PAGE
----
From project inception to project close-out, successful sponsored project administration at The University of Texas at Austin (UT Austin) involves collaboration among departmental faculty and staff and central administrative officials and offices. Most likely, the primary groups you will deal with in your work as a departmental research administrator (DRA) are faculty members and research scientists (usually referred to as Principal Investigators or PIs) and the professional staff in the Office of Sponsored Projects (OSP).
Principal Investigators (PIs) are responsible for preparing project proposal applications for submission to external sponsors and, after funds are awarded, managing their research projects. OSP staff is responsible for reviewing proposal applications for compliance with federal, state and university regulations, accepting and negotiating awards on behalf of UT Austin, and providing administrative support in the financial management of project fund accounts.
Establishing healthy interpersonal relationships and communications with all of the people involved in sponsored project administration early on will make your job much easier. Learning your PI's preferred work style and methods of communication, as well as, the level of support they will require from you, will also allow you to manage your workload more effectively.
This handbook focuses on the university-wide administrative policies and procedures that affect the pre-award phase of sponsored project administration from the departmental research administrator's perspective. The pre-award phase of sponsored project administration at UT Austin begins with your principal investigator's (PI's) research idea and ends with a notice from the sponsor who decides to fund your PI's research project.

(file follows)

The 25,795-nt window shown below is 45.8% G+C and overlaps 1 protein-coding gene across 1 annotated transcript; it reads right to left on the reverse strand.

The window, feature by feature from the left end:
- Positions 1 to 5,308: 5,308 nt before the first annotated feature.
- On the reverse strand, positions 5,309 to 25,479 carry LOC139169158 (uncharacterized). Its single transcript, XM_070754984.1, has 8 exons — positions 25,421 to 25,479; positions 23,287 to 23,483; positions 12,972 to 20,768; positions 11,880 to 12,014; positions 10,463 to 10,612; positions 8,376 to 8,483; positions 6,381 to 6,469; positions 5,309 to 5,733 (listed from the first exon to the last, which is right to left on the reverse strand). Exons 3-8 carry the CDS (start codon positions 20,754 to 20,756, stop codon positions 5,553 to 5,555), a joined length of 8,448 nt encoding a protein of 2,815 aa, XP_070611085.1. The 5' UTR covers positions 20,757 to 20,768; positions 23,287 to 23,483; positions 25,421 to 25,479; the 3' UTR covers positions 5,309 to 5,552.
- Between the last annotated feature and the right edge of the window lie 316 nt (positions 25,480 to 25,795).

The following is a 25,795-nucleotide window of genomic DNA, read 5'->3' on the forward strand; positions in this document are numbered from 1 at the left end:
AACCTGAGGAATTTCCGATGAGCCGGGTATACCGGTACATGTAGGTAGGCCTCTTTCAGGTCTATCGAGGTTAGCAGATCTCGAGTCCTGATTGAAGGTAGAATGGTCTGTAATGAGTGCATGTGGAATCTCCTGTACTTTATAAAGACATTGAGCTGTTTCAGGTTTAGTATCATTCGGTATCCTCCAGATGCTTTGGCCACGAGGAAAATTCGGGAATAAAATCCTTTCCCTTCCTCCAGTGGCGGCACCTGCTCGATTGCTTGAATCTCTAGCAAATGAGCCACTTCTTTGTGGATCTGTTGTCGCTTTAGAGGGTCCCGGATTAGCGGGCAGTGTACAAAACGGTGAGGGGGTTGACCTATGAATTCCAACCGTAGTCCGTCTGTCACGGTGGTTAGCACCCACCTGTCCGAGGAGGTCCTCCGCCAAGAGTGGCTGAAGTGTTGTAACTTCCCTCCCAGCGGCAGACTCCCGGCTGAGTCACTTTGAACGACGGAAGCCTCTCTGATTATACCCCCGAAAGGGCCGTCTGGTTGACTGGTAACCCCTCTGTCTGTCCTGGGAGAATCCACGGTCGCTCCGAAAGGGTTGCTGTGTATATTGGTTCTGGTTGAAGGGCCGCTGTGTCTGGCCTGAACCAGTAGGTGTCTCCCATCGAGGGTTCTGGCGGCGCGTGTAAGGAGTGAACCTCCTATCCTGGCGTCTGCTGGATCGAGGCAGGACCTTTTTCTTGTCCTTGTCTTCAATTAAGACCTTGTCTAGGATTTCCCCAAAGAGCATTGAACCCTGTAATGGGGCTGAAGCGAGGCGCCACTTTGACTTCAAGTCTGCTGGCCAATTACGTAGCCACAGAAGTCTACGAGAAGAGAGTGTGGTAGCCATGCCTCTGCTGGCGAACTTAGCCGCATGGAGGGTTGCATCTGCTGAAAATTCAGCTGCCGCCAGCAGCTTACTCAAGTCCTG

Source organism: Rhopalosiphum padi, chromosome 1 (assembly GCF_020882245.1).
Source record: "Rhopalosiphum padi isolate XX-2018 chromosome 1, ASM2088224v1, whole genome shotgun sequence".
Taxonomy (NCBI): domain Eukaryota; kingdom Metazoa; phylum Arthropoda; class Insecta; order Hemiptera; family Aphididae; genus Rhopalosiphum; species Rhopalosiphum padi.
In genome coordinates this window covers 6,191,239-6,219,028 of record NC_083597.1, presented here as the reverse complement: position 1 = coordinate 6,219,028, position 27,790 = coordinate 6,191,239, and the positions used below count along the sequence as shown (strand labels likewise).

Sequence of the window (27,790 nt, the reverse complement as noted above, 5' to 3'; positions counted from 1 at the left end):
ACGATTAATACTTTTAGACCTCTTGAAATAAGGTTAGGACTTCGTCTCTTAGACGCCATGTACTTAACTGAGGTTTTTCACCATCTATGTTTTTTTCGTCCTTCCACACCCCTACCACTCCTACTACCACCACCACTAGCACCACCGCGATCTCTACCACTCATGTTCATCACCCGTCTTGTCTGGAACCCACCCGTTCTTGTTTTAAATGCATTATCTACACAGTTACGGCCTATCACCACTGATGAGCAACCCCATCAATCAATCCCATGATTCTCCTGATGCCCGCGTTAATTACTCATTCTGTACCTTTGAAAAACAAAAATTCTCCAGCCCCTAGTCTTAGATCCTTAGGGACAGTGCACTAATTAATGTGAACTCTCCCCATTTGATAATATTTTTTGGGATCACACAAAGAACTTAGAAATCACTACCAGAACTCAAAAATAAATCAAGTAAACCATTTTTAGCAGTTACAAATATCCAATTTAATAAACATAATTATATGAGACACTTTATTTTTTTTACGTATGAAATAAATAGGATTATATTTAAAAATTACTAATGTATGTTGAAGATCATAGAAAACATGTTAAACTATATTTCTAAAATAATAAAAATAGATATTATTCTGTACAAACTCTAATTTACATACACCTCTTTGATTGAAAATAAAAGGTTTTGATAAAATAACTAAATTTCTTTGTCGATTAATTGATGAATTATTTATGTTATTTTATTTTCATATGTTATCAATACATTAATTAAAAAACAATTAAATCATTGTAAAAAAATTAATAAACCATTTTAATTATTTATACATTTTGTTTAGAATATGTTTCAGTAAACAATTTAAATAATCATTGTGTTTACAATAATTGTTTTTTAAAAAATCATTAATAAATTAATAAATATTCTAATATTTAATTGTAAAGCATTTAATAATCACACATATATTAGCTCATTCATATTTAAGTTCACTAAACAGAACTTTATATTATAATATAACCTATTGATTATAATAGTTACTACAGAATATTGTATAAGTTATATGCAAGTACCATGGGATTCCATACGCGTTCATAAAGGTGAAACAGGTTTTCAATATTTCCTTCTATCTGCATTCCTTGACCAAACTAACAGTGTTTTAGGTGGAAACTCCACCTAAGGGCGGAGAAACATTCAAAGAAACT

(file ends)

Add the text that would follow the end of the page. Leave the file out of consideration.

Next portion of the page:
In addition to the university-wide administrative policies and procedures described in this handbook, you may find that your college, school or unit (CSU) has their own policies and procedures that must be followed for successful proposal application submission and sponsored project administration. Thus, it will be important for you to learn the individual college or departmental level policies and processes relevant to your department and whom to contact if you have questions about them. If possible, do so as early as you can. It is far better to know the routing chain, internal deadlines, etc., at least a few days before a grant application deadline. Nothing is as stressful as facing departmental hurdles the same day you are attempting to submit a proposal application by the sponsor's deadline.
Section 2 of the Pre-award Handbook begins with an overview of the UT Austin structure for getting started in sponsored project administration, including information on professional development opportunities for departmental research administrators. Sections 3 through 8 go on to provide information and tips on how you might assist your PI during the pre-award phase by:
OSP would like to acknowledge the efforts of Kathy Thatcher and thank her for her assistance in pulling this helpful resource together. If you have any comments or suggestions regarding this handbook, please email OSP_RIS.